Headaches are a common issue, and they can range from being a minor inconvenience to being incredibly debilitating and leaving individuals unable to work, study, or go about their daily life.
Minor headaches can be a sign of a cold or flu, dehydration, stress, or eyestrain. More serious headaches and migraines can have other causes, ranging from simple to very serious. Researchers are starting to suspect that there is a link between gut health and susceptibility to headaches. Highlighted below is an exploration of this connection.
How Your Gut Affects Your Health
The digestive system is made up of many organs, as well as the bacteria that live in the intestines. The system is complex, and there are many links between the gut microbiome, mucosal membranes, intestines, stomach, circulation, the brain, and hormones.
Keeping your digestive system healthy requires a healthy diet, rest, and exercise. Maintaining digestive health is particularly important because the health of your digestive system affects the health of the rest of your mind and body.1 The consequences of an unhealthy digestive system can manifest themselves in anything from low moods to fatigue and even headaches. Generally, people are so out of tune with what good digestive health feels like that it can be difficult to determine the cause of common minor ailments.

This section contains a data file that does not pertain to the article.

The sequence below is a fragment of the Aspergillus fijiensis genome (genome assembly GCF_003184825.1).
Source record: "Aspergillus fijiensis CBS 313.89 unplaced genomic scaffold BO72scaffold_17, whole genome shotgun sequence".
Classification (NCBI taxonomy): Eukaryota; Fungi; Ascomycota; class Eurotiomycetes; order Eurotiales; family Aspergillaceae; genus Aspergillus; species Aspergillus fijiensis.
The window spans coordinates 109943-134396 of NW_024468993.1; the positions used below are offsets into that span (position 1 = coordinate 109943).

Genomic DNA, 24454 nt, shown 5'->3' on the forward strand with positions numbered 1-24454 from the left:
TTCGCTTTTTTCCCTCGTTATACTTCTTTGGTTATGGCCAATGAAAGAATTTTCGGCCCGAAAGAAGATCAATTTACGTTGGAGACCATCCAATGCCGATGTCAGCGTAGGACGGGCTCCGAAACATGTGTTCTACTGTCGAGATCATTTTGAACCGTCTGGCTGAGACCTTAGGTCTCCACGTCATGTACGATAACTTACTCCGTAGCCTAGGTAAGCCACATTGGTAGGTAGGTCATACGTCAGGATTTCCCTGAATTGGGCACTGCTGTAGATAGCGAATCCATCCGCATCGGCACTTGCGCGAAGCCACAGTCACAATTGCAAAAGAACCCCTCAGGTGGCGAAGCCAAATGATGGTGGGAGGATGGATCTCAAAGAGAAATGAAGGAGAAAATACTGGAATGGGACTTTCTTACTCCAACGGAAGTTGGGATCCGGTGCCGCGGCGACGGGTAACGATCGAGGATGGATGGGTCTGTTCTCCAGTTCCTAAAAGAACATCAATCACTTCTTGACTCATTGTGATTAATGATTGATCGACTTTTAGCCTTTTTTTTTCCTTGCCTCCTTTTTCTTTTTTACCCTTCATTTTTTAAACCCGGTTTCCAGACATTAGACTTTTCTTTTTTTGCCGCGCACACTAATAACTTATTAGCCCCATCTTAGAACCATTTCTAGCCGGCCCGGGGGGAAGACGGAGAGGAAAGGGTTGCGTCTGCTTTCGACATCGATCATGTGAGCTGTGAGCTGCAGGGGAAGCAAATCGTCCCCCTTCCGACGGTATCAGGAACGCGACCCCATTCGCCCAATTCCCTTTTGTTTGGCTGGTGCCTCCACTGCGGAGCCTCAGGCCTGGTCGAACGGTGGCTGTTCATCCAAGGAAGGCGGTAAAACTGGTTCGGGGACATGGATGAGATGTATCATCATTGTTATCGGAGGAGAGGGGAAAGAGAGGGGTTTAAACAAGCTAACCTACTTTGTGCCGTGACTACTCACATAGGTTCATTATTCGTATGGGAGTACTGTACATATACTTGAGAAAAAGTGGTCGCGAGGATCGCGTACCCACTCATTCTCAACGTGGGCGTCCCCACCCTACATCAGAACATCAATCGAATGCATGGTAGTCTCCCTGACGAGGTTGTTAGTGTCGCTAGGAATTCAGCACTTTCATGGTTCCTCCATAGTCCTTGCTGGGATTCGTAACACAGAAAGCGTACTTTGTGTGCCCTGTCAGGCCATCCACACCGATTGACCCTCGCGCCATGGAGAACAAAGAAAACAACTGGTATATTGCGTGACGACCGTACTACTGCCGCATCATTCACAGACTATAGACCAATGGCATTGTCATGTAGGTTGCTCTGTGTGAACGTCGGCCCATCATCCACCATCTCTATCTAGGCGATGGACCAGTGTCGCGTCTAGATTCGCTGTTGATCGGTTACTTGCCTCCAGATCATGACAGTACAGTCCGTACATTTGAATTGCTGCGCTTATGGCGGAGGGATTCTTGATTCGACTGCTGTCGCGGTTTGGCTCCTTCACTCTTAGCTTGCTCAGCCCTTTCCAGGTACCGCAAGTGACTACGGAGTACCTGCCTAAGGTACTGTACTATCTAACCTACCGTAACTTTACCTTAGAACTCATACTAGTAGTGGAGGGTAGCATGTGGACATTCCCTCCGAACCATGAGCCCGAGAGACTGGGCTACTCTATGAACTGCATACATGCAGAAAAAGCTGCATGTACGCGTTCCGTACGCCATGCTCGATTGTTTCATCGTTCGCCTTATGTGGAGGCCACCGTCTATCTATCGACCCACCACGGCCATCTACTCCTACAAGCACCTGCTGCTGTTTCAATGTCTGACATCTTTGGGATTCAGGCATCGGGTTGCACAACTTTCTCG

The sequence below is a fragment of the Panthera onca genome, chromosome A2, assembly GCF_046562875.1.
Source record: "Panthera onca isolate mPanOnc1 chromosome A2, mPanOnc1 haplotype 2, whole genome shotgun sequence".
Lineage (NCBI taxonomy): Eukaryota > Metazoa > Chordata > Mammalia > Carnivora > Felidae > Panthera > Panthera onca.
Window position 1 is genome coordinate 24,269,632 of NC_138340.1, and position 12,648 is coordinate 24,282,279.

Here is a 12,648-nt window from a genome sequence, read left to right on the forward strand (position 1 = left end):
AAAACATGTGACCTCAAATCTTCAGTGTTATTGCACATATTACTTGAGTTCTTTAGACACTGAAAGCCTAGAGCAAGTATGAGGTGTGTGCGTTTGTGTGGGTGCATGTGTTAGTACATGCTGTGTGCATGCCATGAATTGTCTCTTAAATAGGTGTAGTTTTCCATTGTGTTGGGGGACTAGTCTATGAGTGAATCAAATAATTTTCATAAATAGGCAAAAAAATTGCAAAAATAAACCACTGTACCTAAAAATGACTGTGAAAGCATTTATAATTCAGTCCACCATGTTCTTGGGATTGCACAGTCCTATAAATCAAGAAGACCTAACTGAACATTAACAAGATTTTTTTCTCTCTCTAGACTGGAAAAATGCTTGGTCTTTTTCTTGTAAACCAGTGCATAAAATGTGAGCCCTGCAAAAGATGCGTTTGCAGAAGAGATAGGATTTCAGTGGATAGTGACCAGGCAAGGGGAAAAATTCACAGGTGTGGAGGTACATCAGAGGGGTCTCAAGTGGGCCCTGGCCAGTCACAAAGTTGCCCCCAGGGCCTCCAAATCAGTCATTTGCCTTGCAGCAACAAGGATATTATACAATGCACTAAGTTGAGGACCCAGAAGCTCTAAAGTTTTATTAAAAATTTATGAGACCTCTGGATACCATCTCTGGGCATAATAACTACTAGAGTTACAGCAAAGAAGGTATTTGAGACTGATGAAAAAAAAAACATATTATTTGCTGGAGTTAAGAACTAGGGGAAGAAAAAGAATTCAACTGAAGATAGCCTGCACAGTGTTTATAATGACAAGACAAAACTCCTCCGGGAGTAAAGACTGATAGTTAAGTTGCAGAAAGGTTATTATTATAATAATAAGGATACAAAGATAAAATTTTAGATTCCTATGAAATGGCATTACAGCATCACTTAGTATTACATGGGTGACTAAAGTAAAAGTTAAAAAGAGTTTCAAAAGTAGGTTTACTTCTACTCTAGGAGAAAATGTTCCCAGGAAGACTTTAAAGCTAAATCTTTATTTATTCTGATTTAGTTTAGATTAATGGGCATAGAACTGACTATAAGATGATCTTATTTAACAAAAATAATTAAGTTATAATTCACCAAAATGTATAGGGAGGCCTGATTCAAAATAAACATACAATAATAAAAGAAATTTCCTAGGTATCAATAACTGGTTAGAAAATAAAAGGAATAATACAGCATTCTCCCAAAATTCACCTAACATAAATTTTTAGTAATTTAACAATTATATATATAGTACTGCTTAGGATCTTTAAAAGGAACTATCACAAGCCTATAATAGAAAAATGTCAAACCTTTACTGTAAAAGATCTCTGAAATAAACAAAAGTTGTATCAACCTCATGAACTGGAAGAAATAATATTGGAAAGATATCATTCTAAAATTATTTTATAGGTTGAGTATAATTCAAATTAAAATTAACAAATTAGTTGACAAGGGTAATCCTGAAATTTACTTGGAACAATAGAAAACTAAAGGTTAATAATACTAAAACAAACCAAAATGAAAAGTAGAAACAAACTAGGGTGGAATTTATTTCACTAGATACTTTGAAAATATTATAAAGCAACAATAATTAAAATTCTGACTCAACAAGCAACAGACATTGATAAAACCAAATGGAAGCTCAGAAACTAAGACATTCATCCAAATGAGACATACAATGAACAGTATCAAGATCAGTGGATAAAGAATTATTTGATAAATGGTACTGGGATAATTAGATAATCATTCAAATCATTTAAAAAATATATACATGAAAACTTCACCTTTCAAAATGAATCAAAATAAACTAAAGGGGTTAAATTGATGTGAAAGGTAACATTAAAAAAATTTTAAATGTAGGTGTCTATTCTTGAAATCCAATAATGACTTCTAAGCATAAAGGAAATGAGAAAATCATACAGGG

Studies show that there is a link between gastrointestinal disorders and migraines. Everything from irritable bowel syndrome (IBS) to acid reflux, constipation, and dyspepsia can contribute to headaches.2 It is thought that it is not so much that digestive issues cause headaches but that the digestive illness makes a person more susceptible to headaches.
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For example, dyspepsia or constipation can lead to reduced antiseptic action from the secretions in the stomach can lead to autointoxication, for which a headache is a symptom.3
Migraines are different from other headaches because they can affect a wider area of the head and are sometimes associated with visual disturbances, nausea, and sensory issues. It is thought that IBS and migraines are linked and that a major contributing factor to this is serotonin. This chemical is an important neurotransmitter for both the brain and the digestive tract, so it makes sense that issues in one area might also be reflected in the other.4
The link is so close, in fact, that there is something known as abdominal migraine. This kind of migraine is not a headache, but rather nausea, cramping, and vomiting. Children whose family members suffer from migraines are often susceptible to abdominal migraines themselves, and kids who get that kind of pain are more likely to suffer from true migraine headaches later on.
These migraines can sometimes be triggered by eating foods with nitrites or MSG in them or by swallowing a lot of air (through eating too quickly). It’s thought that histamine and serotonin imbalances can cause symptoms and that being worried or upset could be another trigger.5
Coping with Digestive Issues and Migraines